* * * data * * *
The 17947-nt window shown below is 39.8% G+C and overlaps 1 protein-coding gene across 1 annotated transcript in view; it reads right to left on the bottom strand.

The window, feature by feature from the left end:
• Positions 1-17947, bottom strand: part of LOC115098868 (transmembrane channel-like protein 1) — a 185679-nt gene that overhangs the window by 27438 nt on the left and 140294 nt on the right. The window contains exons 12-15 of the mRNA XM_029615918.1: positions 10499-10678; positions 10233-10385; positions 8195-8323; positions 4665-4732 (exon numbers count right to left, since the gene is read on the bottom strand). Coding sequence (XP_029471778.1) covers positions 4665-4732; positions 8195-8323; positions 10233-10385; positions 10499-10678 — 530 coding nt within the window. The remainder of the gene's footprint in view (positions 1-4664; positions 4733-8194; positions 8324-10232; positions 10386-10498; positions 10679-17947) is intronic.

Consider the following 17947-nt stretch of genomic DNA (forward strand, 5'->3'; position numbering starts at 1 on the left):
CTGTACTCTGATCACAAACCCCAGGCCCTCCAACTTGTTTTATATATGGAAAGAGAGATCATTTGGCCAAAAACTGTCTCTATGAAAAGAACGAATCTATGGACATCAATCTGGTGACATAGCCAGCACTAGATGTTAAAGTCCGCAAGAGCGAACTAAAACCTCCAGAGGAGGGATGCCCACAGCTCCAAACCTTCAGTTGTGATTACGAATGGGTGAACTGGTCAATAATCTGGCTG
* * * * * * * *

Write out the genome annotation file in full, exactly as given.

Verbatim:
The 17947-nt window shown below is 39.8% G+C and overlaps 1 protein-coding gene across 1 annotated transcript in view; it reads right to left on the bottom strand.

The window, feature by feature from the left end:
• Positions 1-17947, bottom strand: part of LOC115098868 (transmembrane channel-like protein 1) — a 185679-nt gene that overhangs the window by 27438 nt on the left and 140294 nt on the right. The window contains exons 12-15 of the mRNA XM_029615918.1: positions 10499-10678; positions 10233-10385; positions 8195-8323; positions 4665-4732 (exon numbers count right to left, since the gene is read on the bottom strand). Coding sequence (XP_029471778.1) covers positions 4665-4732; positions 8195-8323; positions 10233-10385; positions 10499-10678 — 530 coding nt within the window. The remainder of the gene's footprint in view (positions 1-4664; positions 4733-8194; positions 8324-10232; positions 10386-10498; positions 10679-17947) is intronic.

Consider the following 17947-nt stretch of genomic DNA (forward strand, 5'->3'; position numbering starts at 1 on the left):
CTGTACTCTGATCACAAACCCCAGGCCCTCCAACTTGTTTTATATATGGAAAGAGAGATCATTTGGCCAAAAACTGTCTCTATGAAAAGAACGAATCTATGGACATCAATCTGGTGACATAGCCAGCACTAGATGTTAAAGTCCGCAAGAGCGAACTAAAACCTCCAGAGGAGGGATGCCCACAGCTCCAAACCTTCAGTTGTGATTACGAATGGGTGAACTGGTCAATAATCTGGCTG